Skip to main content

VIEW: Rallies are like Russian Roulette (2007)

PUBLISHED IN THE POST JUN 07, 2007

As early warning signs of potential unrest preceded the proposed Karachi rallies of 12th May 2007, the consequences of a newly acquired affliction with the rally-syndrome became glaringly obvious on 12th May 2007. Granted that the mayhem witnessed in Karachi or the tragic conclusion of a rally in Charsadda is more of an exception than the norm, given the post 9/11 scenario, the old adage of safety in numbers no longer applies. Besides, the inconvenience faced by the people makes the concept irksome while its management makes the process dated. Notwithstanding the constitutional right of citizens to hold demonstrations or address congregations, places like Islamabad end up being sealed, Karachi is left in an appalling political mess and NWFP has to deal with the tragedy of Charsadda.

Polls will find that people like us are not in favor of rallies; and judging from the way they can end up, it is fairly easy to see why. There is an inherent flaw in the way demonstrations are ‘done’ here and this is what sets us apart from other parts of the world. Rallies are not uncommon elsewhere but they generally follow procedures and seldom hold up the lives of ordinary citizens. Take USA for instance where protestors are expected to remain in designated areas, the perimeters of which are patrolled by police. The sensitivity of a situation determines the level of police turnout and in any case demonstrations are restricted to areas easy to patrol; and oh yes, brandishing weapons is the prerogative of the police (plainclothes or otherwise) and not civilians.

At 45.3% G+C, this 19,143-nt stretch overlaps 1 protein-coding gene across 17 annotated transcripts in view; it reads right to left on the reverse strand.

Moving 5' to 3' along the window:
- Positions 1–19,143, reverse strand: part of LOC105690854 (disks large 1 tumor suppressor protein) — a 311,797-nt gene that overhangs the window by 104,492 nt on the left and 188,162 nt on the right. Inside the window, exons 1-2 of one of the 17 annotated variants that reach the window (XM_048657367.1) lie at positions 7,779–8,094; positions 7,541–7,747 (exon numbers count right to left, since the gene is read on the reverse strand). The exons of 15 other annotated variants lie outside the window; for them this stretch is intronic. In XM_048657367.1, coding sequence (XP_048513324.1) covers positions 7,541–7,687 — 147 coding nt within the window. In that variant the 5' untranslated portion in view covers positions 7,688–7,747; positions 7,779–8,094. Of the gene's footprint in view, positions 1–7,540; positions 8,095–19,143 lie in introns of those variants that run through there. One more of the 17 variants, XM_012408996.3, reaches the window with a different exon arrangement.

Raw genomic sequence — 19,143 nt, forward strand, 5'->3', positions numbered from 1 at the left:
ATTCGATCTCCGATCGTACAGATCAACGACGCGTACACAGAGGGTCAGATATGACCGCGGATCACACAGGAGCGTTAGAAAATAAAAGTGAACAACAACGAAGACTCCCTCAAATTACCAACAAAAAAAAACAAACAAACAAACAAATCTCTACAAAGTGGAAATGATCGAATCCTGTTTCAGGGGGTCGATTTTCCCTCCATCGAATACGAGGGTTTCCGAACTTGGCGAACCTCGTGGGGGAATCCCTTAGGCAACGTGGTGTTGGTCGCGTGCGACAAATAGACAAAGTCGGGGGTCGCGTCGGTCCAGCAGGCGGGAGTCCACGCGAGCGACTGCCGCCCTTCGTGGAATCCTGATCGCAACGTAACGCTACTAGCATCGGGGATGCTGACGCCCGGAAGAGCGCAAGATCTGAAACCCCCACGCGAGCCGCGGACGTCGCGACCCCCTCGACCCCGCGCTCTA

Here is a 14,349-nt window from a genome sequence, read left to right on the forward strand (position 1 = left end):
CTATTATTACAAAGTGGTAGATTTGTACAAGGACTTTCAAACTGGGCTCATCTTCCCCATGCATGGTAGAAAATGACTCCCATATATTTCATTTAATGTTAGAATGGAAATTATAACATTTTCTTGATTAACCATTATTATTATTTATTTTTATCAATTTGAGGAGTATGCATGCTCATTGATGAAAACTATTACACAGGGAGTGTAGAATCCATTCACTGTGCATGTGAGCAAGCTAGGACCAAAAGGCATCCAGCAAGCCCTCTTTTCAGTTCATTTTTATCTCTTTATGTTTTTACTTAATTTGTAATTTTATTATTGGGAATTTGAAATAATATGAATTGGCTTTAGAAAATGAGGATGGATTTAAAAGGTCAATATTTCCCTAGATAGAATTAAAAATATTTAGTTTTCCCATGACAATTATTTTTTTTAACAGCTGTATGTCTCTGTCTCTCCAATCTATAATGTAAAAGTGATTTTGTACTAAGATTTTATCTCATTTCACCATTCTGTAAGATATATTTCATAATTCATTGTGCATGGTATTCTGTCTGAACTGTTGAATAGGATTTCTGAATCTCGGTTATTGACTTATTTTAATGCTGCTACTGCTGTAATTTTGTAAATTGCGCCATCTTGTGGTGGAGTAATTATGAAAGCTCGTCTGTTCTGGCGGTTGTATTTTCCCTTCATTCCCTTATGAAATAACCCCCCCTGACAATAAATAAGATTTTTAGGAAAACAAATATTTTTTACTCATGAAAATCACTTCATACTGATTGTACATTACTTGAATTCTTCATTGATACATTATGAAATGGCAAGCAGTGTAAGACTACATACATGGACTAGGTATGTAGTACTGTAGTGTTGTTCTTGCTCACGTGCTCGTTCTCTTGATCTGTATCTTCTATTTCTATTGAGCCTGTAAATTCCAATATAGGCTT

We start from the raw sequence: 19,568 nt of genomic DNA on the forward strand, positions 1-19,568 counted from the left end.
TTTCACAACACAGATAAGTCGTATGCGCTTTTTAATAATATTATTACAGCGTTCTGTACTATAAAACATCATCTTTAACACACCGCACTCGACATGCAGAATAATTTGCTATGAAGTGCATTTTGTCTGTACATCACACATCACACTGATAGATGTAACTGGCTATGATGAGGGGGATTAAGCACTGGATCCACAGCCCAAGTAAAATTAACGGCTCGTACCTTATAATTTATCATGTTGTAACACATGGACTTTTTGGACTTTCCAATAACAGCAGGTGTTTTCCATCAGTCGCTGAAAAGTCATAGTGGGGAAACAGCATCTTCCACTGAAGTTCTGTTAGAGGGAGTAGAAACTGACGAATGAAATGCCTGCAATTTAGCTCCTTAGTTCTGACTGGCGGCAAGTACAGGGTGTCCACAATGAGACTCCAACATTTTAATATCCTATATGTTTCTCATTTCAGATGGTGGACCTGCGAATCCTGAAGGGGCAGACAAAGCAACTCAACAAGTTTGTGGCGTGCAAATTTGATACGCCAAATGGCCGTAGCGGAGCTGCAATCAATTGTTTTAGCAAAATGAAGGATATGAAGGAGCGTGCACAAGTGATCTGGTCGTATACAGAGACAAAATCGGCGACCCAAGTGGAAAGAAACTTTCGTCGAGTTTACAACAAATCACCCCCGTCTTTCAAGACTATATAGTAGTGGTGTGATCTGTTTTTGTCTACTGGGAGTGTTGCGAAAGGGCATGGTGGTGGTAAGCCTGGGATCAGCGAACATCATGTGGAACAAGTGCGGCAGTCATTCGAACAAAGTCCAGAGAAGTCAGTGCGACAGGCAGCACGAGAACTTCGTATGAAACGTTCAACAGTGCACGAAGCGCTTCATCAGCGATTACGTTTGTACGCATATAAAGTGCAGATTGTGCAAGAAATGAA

Admittedly, the violence such as we witnessed lately may not be typical of protest marches here, however, when things go well in Pakistan, people still lose one (or two) working days, their liberty to wander the streets and peace of mind. Even the most peaceful of demonstration does not alter the lock down situation imposed on the populace so when rallies have been planned, it is advisable to put your own plans on hold. And since a day of protest can broaden into a couple of more days of strikes, imagine the losses faced by businesses, corporations and educational institutes. Whatever motivates these protests, be it theological, ideological or political, an assessment of recent events confirms that the effects and aftermath of rallies cost far too much in terms of human life, financial implications aside.

It has already been established that ‘actions’ of some law enforcement elements aggravated the problems in Islamabad on the 16th of March 2007 while their inaction fueled anarchy in Karachi on 12th of May 2007 ; nevertheless, a quick roundup of the aftereffects of recent demonstrations will show their impact on society and why the directive issued by the US embassy in Karachi during the events of 12th May 2007 where they advised American citizens to remain ‘indoors, alert and self-defensive’, is just as relevant for the locals.

As ominous headlines of a sealed Capital preceded the judicial demonstration on 16 March 2007, the ensuing disturbance, though limited to a few areas, left several twin cities residents confined at home and the blockade of Islamabad-Rawalpindi highway left others stranded elsewhere. Life remained partially paralyzed on both 16th and 17th of March despite the absence of an officially declared holiday and people packed up early fearful of a deteriorating situation. While actual lives may not have been in danger that day, the impact of events was powerful enough to restructure the organized lives of residents and visitors alike.